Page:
If your organization is experiencing similar issues and frustrations between your customers and your IT staff, then implementing a simple kanban system like the spindle could be a first step to improving your results, communication and behaviour. If your requests are sized appropriately (think meals for individuals vs. meals for everyone in the restaurant), then your customers can decide which stories are important enough to put on the kanban board and put them on in the order they would like them completed. Use index cards or stickies with detailed instructions on them (acceptance tests) as a way of keeping the requests small. Keep the board small enough so that only a limited amount of requests can fit. As one request moves off the board, the customer gets to add another. Measure the average time it takes for a request to enter and exit the board so that your customers can understand how long it will take to complete an average request. Making this process visible in a physical and tangible way can help encourage communication and cooperation between your customers and your IT staff.

For another view of a simple kanban board and how it works, check out Henrik Kniberg's cartoon here:

If you are already doing some agile development but have not yet experimented with kanban, consider using a kanban board within each iteration. Our team had discussions today for how we are going to set up our iteration kanban board for a new project and here is the draft plan with 5 columns left to right:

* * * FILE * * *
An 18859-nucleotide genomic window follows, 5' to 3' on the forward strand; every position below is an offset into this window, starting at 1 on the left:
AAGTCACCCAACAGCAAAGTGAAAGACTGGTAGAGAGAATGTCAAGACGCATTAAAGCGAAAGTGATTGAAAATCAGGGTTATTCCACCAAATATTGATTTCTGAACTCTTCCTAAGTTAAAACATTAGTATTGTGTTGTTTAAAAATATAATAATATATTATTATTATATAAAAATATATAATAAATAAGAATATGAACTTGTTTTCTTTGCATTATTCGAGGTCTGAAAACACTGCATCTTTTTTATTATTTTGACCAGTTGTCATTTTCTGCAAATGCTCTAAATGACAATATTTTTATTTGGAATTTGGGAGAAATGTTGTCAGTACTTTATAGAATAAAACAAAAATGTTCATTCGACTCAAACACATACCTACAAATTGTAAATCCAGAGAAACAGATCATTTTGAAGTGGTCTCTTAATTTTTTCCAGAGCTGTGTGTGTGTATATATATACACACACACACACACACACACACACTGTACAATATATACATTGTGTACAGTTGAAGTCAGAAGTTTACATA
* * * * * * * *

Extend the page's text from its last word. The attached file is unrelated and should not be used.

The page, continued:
• Iteration Backlog (limited to the points we think we can achieve in this iteration)
  • WIP - Tests Defined (limit of 3)
  • WIP - In development (limit of 5)
  • WIP - Testing (limit of 3)
  • Done (limited to the number of stories we can actually complete in an iteration)
This simple board helps improve communication and expectations between team members and stakeholders. It also encourages behaviours that we value - blurring of specializations, team cooperation, team ownership, and getting things to 'done'. Enforced wip limits will inevitably mean that developers will need to help testers/analysts and vice versa, and that one story has to move to done before a new story can begin. Also, a board that visualizes your process can increase ownership of the process and the results. I expect the columns and wip limits to change as we use our board but we find this mix of scrum and kanban to be valuable.